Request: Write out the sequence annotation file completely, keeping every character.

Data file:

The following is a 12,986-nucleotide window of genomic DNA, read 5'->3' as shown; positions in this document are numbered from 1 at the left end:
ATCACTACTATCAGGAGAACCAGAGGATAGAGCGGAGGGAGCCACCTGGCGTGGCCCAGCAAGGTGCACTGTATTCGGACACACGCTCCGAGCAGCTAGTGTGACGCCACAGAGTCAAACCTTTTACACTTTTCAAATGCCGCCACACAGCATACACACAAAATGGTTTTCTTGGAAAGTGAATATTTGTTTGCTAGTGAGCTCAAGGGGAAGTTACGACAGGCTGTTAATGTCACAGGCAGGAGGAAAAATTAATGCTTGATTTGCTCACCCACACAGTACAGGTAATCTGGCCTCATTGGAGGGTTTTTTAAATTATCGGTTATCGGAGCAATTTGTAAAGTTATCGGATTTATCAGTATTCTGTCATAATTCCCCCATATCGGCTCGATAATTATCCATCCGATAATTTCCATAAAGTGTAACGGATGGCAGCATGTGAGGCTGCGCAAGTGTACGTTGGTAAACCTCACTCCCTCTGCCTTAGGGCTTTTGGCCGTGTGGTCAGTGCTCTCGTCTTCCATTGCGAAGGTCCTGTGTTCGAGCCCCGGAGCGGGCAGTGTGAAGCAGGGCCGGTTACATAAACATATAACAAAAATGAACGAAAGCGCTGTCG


The following is a 12,986-nucleotide window of genomic DNA, read 5'->3' as shown; positions in this document are numbered from 1 at the left end:
ATCACTACTATCAGGAGAACCAGAGGATAGAGCGGAGGGAGCCACCTGGCGTGGCCCAGCAAGGTGCACTGTATTCGGACACACGCTCCGAGCAGCTAGTGTGACGCCACAGAGTCAAACCTTTTACACTTTTCAAATGCCGCCACACAGCATACACACAAAATGGTTTTCTTGGAAAGTGAATATTTGTTTGCTAGTGAGCTCAAGGGGAAGTTACGACAGGCTGTTAATGTCACAGGCAGGAGGAAAAATTAATGCTTGATTTGCTCACCCACACAGTACAGGTAATCTGGCCTCATTGGAGGGTTTTTTAAATTATCGGTTATCGGAGCAATTTGTAAAGTTATCGGATTTATCAGTATTCTGTCATAATTCCCCCATATCGGCTCGATAATTATCCATCCGATAATTTCCATAAAGTGTAACGGATGGCAGCATGTGAGGCTGCGCAAGTGTACGTTGGTAAACCTCACTCCCTCTGCCTTAGGGCTTTTGGCCGTGTGGTCAGTGCTCTCGTCTTCCATTGCGAAGGTCCTGTGTTCGAGCCCCGGAGCGGGCAGTGTGAAGCAGGGCCGGTTACATAAACATATAACAAAAATGAACGAAAGCGCTGTCG